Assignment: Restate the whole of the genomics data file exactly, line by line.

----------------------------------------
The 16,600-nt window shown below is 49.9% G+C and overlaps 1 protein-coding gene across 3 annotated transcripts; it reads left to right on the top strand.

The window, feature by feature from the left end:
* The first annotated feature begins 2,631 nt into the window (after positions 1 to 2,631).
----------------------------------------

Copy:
The 16,600-nt window shown below is 49.9% G+C and overlaps 1 protein-coding gene across 3 annotated transcripts; it reads left to right on the top strand.

The window, feature by feature from the left end:
* The first annotated feature begins 2,631 nt into the window (after positions 1 to 2,631).